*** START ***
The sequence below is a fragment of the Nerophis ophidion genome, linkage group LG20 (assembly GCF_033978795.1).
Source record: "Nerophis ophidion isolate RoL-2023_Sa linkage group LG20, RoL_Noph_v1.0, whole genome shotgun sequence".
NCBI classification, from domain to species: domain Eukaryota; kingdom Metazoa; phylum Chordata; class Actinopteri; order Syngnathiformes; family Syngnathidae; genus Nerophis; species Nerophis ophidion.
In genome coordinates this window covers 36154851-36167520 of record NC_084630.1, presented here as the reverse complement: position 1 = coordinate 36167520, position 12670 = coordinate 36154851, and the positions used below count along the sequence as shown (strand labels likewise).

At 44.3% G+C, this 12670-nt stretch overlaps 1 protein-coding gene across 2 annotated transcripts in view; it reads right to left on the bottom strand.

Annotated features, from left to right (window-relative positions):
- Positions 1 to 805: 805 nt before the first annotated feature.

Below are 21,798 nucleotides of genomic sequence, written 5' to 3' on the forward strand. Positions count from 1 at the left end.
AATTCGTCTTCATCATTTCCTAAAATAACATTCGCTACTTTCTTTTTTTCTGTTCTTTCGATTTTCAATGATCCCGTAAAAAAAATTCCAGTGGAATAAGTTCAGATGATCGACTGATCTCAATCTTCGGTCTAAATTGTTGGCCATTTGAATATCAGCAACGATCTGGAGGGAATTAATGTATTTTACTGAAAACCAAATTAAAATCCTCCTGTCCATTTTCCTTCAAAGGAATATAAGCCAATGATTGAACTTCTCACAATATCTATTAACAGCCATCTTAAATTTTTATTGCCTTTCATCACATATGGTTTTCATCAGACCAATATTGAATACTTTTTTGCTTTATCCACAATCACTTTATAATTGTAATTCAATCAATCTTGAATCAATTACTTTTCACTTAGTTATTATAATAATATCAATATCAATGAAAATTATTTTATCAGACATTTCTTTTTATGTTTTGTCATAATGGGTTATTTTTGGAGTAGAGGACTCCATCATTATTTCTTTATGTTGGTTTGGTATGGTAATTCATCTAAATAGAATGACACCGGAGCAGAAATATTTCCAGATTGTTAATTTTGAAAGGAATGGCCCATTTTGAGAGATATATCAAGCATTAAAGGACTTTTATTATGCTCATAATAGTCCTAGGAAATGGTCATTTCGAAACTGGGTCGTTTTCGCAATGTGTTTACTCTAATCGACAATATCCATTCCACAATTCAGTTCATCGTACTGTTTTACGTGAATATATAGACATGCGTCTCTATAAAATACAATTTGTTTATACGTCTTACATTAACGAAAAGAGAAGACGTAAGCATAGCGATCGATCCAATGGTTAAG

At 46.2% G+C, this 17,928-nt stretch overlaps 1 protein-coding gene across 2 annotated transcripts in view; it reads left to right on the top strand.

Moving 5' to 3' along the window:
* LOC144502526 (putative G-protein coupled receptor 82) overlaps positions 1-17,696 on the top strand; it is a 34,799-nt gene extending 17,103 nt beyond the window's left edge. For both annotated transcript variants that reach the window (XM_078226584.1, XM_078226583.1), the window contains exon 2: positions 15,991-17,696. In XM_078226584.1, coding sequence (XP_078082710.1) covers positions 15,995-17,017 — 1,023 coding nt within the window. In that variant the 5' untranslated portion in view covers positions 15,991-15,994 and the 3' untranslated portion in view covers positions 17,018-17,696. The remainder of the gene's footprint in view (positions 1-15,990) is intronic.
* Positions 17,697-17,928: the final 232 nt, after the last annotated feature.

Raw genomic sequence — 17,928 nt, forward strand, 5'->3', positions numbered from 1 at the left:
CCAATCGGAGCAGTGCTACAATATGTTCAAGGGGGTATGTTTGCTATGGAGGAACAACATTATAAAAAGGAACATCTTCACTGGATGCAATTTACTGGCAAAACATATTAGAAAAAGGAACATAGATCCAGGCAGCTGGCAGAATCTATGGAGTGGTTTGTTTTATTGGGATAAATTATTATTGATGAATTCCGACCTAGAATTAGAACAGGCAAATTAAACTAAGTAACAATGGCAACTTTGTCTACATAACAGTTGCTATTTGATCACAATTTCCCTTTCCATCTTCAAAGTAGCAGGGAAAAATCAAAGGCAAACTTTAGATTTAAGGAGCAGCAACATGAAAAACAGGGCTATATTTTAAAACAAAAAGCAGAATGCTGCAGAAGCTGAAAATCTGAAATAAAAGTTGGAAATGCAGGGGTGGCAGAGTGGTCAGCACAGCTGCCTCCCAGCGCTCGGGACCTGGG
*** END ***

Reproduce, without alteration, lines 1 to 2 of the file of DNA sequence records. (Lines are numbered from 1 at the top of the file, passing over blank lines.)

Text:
The sequence below is a fragment of the Nerophis ophidion genome, linkage group LG20 (assembly GCF_033978795.1).
Source record: "Nerophis ophidion isolate RoL-2023_Sa linkage group LG20, RoL_Noph_v1.0, whole genome shotgun sequence".